A group of 35 volunteers who help to restore and maintain the historic gardens at Derby College’s Broomfield Hall campus are busy creating an exhibit, designed by head gardener Samantha Harvey, for the RHS Chatsworth Flower Show in June.
The volunteers have been working alongside Broomfield Hall’s Samantha Harvey to restore and develop the Victorian gardens to their former glory with increasing the collection of plants, shrubs and semi mature trees.
They have entered the long border competition at RHS Chatsworth and are currently growing and caring for the plants ready for the show which runs from June 6 to 10.
Their exhibit, entitled ‘Rhythm of Colour’ is inspired by the long border at Broomfield Hall Gardens which was one of the first projects to be developed under the garden transformation and restoration.
It is influenced by renowned Edwardian horticulturalist Gertrude Jekyll’s ‘no nonsense’ philosophy of creating natural planting effects using form and texture and seeing the value of every day plants.
Derby College head gardener Samantha Harvey said: “It is an incredible honour to be invited to exhibit at the RHS Chatsworth Flower Show and we are all very excited about the prospect of being part of this highly prestigious event.
“Our border is designed to celebrate the history and beauty of Broomfield Hall Gardens at Derby College and champion the work of our amazing volunteers.
“We are using plants from the College grounds with texture to reflect light and a rainbow of colours to create rhythm to draw the viewer along the border. Our colour choice repeats hot to cold to underline the feeling of movement.”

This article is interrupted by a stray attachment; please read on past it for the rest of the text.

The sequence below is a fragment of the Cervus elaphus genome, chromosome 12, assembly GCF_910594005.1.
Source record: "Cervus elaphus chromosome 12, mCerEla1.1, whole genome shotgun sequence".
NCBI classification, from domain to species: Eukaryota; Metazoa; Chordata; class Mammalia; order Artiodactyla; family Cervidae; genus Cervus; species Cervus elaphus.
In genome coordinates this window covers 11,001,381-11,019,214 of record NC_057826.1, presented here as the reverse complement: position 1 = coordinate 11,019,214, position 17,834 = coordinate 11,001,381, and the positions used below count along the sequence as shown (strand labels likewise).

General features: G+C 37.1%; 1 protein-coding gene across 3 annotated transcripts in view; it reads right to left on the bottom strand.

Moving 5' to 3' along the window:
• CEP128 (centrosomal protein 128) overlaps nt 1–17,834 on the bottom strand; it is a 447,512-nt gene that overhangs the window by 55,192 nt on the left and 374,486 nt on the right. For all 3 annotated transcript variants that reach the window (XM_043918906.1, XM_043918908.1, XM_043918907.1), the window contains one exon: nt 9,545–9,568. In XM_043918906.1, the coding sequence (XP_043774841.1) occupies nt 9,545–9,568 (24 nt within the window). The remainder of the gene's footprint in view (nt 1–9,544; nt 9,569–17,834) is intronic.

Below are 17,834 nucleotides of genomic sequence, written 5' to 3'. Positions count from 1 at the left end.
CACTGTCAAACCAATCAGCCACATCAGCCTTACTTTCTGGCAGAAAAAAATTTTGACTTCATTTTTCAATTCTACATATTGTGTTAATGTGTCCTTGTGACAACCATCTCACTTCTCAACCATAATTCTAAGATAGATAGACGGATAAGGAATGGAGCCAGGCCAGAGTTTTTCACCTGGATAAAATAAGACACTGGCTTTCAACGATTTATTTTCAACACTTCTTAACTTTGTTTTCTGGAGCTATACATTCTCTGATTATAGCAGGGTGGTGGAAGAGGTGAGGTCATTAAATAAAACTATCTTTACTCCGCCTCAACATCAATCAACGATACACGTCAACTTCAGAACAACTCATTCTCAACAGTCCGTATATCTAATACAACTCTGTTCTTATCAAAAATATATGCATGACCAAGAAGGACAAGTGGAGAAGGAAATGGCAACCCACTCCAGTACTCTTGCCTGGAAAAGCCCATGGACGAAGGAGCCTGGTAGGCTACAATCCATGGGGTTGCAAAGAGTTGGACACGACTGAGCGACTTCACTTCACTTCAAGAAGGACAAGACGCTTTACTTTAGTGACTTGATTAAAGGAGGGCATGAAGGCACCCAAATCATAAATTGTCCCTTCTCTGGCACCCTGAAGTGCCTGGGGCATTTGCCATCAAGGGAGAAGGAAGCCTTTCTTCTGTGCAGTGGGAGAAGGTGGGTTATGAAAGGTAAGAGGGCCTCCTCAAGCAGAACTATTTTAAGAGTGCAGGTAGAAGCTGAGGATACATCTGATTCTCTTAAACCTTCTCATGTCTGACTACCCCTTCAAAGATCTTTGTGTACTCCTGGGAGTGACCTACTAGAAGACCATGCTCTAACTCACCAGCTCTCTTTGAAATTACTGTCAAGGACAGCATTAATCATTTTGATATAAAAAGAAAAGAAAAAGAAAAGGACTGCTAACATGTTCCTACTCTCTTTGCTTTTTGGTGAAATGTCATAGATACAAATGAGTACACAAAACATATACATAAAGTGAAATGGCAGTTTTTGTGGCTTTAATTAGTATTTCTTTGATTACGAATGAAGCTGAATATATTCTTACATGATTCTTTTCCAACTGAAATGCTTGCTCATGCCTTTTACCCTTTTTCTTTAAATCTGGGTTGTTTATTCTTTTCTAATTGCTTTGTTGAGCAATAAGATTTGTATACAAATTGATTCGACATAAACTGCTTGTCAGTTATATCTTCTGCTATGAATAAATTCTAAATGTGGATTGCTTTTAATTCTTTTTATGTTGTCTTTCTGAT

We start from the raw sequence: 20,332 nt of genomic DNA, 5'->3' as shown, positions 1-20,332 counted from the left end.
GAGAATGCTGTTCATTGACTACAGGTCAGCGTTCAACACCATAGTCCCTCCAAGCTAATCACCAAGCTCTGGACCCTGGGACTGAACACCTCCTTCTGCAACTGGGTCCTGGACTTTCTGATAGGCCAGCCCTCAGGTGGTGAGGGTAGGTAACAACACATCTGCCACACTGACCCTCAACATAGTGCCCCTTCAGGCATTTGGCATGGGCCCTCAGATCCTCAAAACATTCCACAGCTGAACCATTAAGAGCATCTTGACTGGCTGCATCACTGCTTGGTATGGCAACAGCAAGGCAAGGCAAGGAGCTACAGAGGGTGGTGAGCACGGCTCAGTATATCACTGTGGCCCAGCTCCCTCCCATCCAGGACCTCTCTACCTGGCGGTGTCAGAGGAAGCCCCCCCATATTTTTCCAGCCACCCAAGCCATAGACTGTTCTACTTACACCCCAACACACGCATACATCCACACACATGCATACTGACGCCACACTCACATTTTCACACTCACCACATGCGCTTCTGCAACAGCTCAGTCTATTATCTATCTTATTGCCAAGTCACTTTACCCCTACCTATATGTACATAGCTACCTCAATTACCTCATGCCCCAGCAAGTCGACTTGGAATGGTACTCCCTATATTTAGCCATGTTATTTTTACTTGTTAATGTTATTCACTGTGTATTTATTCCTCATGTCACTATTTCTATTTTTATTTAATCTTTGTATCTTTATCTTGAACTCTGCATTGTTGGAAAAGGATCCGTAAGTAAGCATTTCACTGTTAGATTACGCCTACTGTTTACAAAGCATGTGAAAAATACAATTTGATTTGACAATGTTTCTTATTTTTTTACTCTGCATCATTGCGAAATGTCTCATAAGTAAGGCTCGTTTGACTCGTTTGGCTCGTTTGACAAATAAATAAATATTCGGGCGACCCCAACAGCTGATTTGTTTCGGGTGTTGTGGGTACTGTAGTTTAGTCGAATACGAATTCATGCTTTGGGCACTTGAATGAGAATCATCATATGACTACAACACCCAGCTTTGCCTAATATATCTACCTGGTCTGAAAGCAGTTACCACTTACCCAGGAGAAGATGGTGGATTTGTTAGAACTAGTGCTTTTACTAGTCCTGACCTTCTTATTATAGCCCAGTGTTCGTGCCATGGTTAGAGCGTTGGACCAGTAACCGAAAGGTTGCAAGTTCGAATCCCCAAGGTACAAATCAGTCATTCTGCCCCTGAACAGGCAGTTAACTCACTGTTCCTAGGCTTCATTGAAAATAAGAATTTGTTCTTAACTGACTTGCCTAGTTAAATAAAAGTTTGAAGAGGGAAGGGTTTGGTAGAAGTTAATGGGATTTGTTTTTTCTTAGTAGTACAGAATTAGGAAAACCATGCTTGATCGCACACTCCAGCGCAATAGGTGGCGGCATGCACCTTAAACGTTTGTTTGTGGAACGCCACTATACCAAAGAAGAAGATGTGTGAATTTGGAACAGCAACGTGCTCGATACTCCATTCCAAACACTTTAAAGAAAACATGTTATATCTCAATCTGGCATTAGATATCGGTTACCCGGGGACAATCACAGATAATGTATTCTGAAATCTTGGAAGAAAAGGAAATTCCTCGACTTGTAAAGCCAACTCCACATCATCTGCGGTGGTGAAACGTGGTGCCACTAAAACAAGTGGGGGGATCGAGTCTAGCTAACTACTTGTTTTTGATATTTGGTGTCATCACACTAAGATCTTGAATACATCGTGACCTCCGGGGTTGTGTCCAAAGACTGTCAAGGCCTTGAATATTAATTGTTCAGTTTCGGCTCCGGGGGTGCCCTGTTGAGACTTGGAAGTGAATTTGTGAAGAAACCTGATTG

The gardens at Broomfield Hall were created when the original hall was built in 1873 by industrialist Charles Schwind.
They still retain the Victorian layout and work is progressing to improve these further with several developments including contemporary herbaceous planting, a subtropical area, a winter garden and a new rose garden.
Miss Harvey is a former student at Derby College who then trained at the Royal Botanic Kew Gardens in London followed by seven years managing a garden in Warwickshire before returning to Broomfield Hall three years ago as the head gardener.
She explained that whilst the College Horticulture students work in the grounds as part of their study programmes to gain valuable work experience for their future careers. The volunteers bring knowledge, different skills and extra enthusiasm to help us push on with the bigger restoration and development projects.
“As one of the country's leading horticultural colleges, we aim to inspire passion through our teaching and share our knowledge and expertise with the public by involving them and nurturing their skills through our volunteer scheme.
“Our volunteers each have the unique opportunity to help curate and maintain certain areas of the gardens or take ownership of certain projects, our overall aim is to establish the gardens as a notable visitor attraction in the area by becoming an RHS partner garden.
“We are extremely grateful for the support of some of our former students and local gardeners who regularly come to Broomfield to join the work parties but we really could do with more.”